Productivity comes to .NET MAUI in Visual Studio 2022

Maddy Montaquila

Today, we’re excited to announce that .NET Multi-platform App UI has graduated from preview and is available in the release edition of Visual Studio 2022 on Windows. Now, you have full access to productivity features that will help you build cross-platform native client apps with .NET faster than ever, and ship them to Android, iOS, macOS, and Windows from a single codebase.

This release also delivers the latest stability improvements of the .NET MAUI SDK, our fifth release since it GA’d in May 2022. Find all the release notes on GitHub.

You can also tune in NOW to watch the .NET Conf: Focus on MAUI live stream happening today. Ask questions live and learn all about developing native mobile and desktop apps with .NET MAUI.

One Project, Many Platforms

.NET MAUI provides a single project that handles all the multi-targeting across devices and their platforms.

Single project, multiple targets

Any platform-specific assets are placed in sub-folders so you can focus where you spend the majority of your effort – writing shared UI and code. The project contains a Resources folder so you have a single place to manage your app’s fonts, images, app icon, splash screen, raw assets, and styling. .NET MAUI does all the work to optimize them for each platform’s unique requirements.

Visual and Live

We’ve built tools to help you develop your app without slowing you down or waiting for a rebuild. Hot Reload, Live Visual Tree, and XAML Live Preview speed up your development time by allowing you to apply code changes and see them immediately. With XAML Hot Reload, you can make changes to your UI and see them in the running app with your real data right away. With .NET Hot Reload, you can make changes to your code, save, and see those changes as well without losing your application state.

Using XAML Live Preview, you can capture the app’s UI and bring it into a docked window within Visual Studio. This makes it easier to use XAML Hot Reload to change the app and then view those changes in real time as you make them. This is particularly useful if you don’t have multiple monitors or are debugging onto a device that you can’t screen mirror. Just F5 debug, start editing the XAML layout, and you will see the changes. You can also hover over each element in the XAML Live Preview window to see the specifications of the control. Click it, and it will navigate directly to the XAML for you.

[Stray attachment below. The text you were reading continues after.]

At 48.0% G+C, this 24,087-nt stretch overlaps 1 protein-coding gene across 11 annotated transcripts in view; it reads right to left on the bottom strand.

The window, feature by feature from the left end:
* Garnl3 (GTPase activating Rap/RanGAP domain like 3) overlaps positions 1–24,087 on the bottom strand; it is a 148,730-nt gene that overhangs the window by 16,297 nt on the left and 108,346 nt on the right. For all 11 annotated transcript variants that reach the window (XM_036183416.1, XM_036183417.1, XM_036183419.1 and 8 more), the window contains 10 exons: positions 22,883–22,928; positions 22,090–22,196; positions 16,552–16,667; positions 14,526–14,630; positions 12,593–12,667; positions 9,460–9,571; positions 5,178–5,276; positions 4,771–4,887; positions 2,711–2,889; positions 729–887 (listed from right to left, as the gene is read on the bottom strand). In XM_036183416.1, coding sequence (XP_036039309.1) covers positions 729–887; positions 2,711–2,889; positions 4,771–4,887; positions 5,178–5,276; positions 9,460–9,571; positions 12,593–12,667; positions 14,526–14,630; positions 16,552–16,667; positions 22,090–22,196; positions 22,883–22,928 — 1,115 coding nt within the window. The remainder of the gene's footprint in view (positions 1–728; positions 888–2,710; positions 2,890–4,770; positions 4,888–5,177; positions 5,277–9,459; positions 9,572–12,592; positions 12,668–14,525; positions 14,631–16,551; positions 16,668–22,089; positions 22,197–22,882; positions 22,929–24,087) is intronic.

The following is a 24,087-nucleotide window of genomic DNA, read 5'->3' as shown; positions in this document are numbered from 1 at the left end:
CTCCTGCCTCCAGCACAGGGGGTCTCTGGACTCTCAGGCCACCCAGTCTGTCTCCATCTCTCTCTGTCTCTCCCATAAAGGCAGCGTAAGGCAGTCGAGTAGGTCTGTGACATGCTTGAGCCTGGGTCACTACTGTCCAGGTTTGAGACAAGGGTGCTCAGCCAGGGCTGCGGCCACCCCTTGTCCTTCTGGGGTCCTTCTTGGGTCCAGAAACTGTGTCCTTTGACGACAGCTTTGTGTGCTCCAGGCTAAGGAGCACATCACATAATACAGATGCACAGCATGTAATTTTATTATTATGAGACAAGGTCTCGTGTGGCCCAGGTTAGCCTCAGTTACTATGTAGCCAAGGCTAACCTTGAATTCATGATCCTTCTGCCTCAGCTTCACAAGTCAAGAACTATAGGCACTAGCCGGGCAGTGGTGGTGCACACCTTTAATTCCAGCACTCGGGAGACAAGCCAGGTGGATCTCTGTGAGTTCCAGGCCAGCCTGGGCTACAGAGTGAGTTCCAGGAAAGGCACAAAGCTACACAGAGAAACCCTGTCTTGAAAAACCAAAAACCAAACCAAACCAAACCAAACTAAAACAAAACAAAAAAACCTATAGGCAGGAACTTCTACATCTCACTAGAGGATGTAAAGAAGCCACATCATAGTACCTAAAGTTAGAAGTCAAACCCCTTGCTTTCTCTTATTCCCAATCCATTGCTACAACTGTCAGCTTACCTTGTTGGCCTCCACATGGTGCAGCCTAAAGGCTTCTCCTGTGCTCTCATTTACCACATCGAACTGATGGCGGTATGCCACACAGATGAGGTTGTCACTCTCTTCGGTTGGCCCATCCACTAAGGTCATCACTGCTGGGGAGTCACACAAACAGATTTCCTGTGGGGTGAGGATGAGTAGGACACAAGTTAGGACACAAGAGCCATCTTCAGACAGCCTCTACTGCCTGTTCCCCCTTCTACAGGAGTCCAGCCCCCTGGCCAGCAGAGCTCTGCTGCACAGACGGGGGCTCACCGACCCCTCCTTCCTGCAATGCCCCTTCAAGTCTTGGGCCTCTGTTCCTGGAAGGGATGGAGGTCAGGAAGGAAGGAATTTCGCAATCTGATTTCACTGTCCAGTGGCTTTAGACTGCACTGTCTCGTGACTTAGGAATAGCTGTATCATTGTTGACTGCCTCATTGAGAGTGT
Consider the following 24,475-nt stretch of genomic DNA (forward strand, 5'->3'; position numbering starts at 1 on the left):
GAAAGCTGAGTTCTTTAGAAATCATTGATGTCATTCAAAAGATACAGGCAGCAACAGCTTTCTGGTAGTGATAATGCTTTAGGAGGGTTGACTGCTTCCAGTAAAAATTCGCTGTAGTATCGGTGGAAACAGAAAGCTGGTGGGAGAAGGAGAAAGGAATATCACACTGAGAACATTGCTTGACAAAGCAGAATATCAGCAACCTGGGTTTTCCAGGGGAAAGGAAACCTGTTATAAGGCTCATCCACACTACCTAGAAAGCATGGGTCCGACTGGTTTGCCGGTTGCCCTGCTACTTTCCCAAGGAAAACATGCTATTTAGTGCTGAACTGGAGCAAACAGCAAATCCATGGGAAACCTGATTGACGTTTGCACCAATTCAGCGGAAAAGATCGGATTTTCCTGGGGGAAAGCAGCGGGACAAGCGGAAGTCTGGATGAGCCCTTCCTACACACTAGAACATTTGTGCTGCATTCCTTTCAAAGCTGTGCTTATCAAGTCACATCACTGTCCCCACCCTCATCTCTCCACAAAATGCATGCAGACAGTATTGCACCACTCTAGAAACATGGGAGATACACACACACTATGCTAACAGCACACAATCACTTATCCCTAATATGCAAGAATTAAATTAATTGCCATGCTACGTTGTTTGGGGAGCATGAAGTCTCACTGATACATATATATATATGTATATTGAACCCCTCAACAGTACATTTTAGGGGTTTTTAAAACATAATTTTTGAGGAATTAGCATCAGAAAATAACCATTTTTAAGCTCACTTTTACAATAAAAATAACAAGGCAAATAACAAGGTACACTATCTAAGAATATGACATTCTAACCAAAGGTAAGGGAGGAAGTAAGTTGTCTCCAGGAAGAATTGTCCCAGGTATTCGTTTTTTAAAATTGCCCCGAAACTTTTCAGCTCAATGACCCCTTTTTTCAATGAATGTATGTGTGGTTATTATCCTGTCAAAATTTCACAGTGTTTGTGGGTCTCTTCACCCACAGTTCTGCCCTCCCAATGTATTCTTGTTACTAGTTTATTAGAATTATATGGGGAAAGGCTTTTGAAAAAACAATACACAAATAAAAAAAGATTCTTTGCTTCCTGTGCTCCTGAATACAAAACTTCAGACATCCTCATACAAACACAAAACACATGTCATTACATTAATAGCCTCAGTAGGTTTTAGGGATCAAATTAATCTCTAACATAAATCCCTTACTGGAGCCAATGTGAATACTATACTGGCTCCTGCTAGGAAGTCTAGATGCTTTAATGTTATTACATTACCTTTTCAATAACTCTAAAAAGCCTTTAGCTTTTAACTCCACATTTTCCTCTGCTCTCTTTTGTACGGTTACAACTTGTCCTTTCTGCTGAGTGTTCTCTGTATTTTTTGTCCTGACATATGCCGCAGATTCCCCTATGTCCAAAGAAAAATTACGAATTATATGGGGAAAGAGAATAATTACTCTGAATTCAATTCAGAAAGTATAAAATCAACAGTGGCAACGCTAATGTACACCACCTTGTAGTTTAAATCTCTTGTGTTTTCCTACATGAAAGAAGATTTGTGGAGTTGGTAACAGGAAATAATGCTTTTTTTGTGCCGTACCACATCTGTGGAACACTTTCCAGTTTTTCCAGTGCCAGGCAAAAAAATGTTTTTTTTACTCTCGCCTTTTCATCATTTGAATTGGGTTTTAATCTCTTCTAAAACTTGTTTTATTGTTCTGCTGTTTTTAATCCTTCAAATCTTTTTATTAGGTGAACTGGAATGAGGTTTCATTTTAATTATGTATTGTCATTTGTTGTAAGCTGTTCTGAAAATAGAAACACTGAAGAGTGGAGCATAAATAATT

Live Preview on hover

You can use the Live Visual Tree to quickly navigate to your XAML as well. Click the angle brackets next to the name of the control in the tree and the editor will navigate to the code that element is defined.

Live visual tree

Powerful Editors

With AI-assisted code suggestions, your app basically writes itself! IntelliCode gives you a powerful set of automatic code completions that understand .NET MAUI app UI and code. Start typing and it will understand your code context, variable names, functions, and the type of code you’re writing so it can provide better IntelliSense and even suggest whole line completions. This is incredibly helpful, particularly for those just getting started building apps.

IntelliCode in action, Productivity comes to .NET MAUI in Visual Studio 2022

You also get the full power of the Visual Studio 2022 64-bit IDE, the latest C# 10 features, and improved tools for live unit testing, source control, and team collaboration. Read all about what’s available in the 17.3 release, as well as Visual Studio 2022 17.4 Preview 1 that released today, on the Visual Studio team blog.

In Preview Now: Visual Studio for Mac Support

We’ve been working hard to get many of these amazing tools ready for our Mac developers, too. To use .NET MAUI on your Mac, install the new Visual Studio 2022 for Mac (17.4 Preview 1). Visual Studio 2022 for Mac will GA .NET MAUI tooling support later this year.

Get Started Today

To get started using .NET MAUI on Windows, install or update Visual Studio 2022 to version 17.3. In the installer, choose the workload “.NET Multi-platform App UI development”.

Visual Studio installer window, Productivity comes to .NET MAUI in Visual Studio 2022

Note: We do not currently recommend installing .NET 7 Preview 7 at this time if you are building .NET MAUI apps with Visual Studio 2022.

Please report any issues with .NET MAUI in Visual Studio by clicking the “Send Feedback” icon in the upper right corner of Visual Studio.

send feedback icon

Thank you for helping us make .NET MAUI in Visual Studio a fantastic release! We can’t wait to see what you build!


Discussion is closed. Login to edit/delete existing comments.

  • Jura B 0

    Hello Maddy, I have a question How to start iOS and Android together. It worked great in Xamarin Forms. Now I always have to start one, then stop, and then start another. I would like to see both platforms at the same time

    • anass nassim 1

      is it possible to lunch an iOS app without mac in maui?

      • Yuri Bispo 0

        I’ve been wondering the same. Is it possible?

  • Michael Ragsdale 0

    I would be interested in learning how to port my WinForms C# code over. I currently use WebView2 to hide that there is no real dark mode support in my app. Also, as a developer who distributes their apps the traditional setup.exe way, I would be interested in knowing what runtimes to distribute (on top of .NET Desktop) and how to query the computer to see if they are installed. At the moment, I distribute only on Windows because that is what I know, but I am ready to broaden my horizons.

  • Rand Random 0

    Note: We do not currently recommend installing .NET 7 Preview 7 at this time if you are building .NET MAUI apps with Visual Studio 2022.

    What does that actually mean? Why share a blog post explaining the new cool stuff trans than say please don’t use it?!? You have me confused.

    • Thiago Varela 0